The famous puzzle of the two lying brothers is well known but its solution is sometimes poorly understood:
There are two doors in front of you, each guarded by one of two brothers. One door leads to freedom, the other to certain doom. One of the brothers can only tell the truth, no matter what question you ask, and the other can only tell lies. You can only ask one yes-or-no question, directed at just one brother, and then you must choose one of the doors. What question do you ask?
It appears throughout popular culture (including in Labyrinth), but wherever it is found, the characters that encounter it typically react with the same mixture of confusion and half-remembered solutions that people in the real world have in their heads. Most people remember how to answer the puzzle, having been walked through it at some point, probably when they were a child.
They know that you are meant to ask one brother what the other one would say when asked if this door leads to freedom. And it is easy to convince someone that this is the case by walking through the truth table of how that brother would respond, case by case. But it is much less obvious why this is the answer, and how you would come to this solution from first principles.
It turns out that the reasoning here is extremely simple, and lets us use what we know about functions to find the right question (and thus, answer).
What we need to know
The puzzle is really asking us to determine one actual piece of information with the one yes-or-no question. Specifically:
- Is this door the door to freedom?
- Is this brother lying?
Seems to be essential to finding that out, since while we only care about where the door leads at the end of the day, we cannot determine that until we know if the brother is lying. So the first task is to find out if the brother is a liar.
We can proceed as per a police investigation, and interrogate the guard.
[picture of interrogation]
If we want to find out if we are being lied to, we can ask questions about known facts:
We can then ask about these known facts, and then see if the guard gives the correct answers. Let us say that guards are functions that take in a set of facts, and then answer questions about that set, e.g.:
The truth teller is straightforward, just pulling a fact out of memory, and then passing that back to us.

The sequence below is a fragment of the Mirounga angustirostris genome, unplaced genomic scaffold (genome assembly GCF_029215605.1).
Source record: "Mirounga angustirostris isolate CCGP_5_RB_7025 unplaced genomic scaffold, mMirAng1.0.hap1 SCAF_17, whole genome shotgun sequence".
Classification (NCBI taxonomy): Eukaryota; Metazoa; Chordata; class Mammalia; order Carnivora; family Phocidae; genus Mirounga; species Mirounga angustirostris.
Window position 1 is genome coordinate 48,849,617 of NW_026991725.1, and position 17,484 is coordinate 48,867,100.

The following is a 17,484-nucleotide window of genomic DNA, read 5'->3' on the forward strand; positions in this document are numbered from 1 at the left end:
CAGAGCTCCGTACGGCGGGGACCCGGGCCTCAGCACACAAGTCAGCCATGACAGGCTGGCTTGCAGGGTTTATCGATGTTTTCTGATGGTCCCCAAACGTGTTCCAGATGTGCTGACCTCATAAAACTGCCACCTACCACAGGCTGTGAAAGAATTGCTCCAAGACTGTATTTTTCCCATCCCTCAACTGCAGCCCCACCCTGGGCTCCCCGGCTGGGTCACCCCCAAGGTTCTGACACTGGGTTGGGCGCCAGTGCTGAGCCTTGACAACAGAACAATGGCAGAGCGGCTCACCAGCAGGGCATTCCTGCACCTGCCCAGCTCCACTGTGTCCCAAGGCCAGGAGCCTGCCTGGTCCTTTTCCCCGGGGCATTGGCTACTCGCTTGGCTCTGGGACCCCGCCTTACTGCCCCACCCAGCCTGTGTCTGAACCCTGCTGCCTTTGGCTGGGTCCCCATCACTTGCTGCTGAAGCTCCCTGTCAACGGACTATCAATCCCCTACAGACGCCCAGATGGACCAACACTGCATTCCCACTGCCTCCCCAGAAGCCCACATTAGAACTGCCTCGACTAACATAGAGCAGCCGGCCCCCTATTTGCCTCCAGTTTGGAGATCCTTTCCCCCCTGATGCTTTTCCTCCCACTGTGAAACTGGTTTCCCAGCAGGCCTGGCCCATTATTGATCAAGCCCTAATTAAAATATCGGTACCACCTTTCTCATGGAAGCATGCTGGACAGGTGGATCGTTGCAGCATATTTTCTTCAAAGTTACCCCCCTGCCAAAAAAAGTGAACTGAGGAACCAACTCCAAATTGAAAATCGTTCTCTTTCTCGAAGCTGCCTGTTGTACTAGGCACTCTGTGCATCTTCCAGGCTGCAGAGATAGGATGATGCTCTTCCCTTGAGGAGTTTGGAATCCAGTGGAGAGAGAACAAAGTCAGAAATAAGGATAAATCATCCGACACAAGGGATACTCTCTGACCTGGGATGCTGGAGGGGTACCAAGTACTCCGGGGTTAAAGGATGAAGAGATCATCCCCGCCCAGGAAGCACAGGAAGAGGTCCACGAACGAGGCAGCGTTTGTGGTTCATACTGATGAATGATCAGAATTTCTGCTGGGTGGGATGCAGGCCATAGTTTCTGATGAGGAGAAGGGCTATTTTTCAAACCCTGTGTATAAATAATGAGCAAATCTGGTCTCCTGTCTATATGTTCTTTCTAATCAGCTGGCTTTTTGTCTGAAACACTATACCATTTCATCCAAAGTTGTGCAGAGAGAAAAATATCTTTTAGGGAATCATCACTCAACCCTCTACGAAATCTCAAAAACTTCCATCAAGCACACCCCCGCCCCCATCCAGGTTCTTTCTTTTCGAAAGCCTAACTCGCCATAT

A liar is exactly the same, except that after recalling a fact, they tell us the opposite of what they know to be true. So trying that out:
Since the only difference between the two guards is how they process the contents of their memory, we can refactor this out:
So determining whether the guard is a liar is equivalent to asking if an unknown function is equal to
not, which we can do by looking at their outputs.
We don’t care who you are, just tell us the (not) truth
So far we can detect the liar if we have a shared set of facts we can agree on, and then we can just compare outputs. Then we know if we have a
not-guard or an
identity-guard. But wouldn’t it be nice if we could transform a
not-guard into an
identity-guard? Then we could trust our answers. Well, lets look at the opposite, turning an
identity-guard into a
If we remember the laws of function composition,
identity is the neutral element:
or in the case of
This means that if we compose the two guards together, we can get a
not-guard every time, and it doesn’t matter which order they come in, we are guaranteed to get a
Well, what use is a
not-guard? Not much when we don’t know if they are one, but once we know for sure that is what they are, we can transform them into a truth-teller, since
not . not === id. So this means that whether the guards are
[liar truth-teller] or
[truth-teller liar], we can get a truth-teller by applying these transformations:
Finding our way out
Happily, this means that given either order of guards, we can always fashion a truth-teller by composing them together, and use this composite guard to solve the puzzle:
Which of course if a round-about way of saying:
What does this mean in terms of the puzzle? Composing two functions means to thread an input through two functions, and the two brothers here are pure functions of facts, one being the identity function. Composing two respondents means asking one how the other answers. Whenever we have an identity function and something else, we eliminate the identity, and simplify to whatever that something else is, no matter the order of composition. Then we can proceed on the assumption we are dealing with that. In the case of the guards, that means no matter which is A and which is B, we treat each of them as the liar, and we know how to deal with lies.
In some ways this puzzle is like solving an equation by dividing by a common factor. When we know that one of the factors in
1 we don’t even have to do that, since
(x * 1) and
(1 * x) both equal
x, just as
(f . id) and
(id . f) both equal
f. It is almost surprising that we can use such simple equational reasoning to reason about functions in the exact same way we reason about numbers, and is an example of why laws are important.
Category Theoretical Post-Script
Some people may even have heard of the description of a Monad as a “Monoid in the Category of Endofunctors”, well “A Monoid in the Category of Endofunctors” is not quite what we have here, but this is a monoid of endofunctors! The functions
not are Endofunctors, being functions from
Bool -> Bool. And they form a category that composes with
(.) and has the identity
id, or equivalently, they are are a Monoid where
mempty is `id. So we can use either set of laws, to show that we can factor out the identity element, i.e. the truth-telling guard, leaving us with just the liar.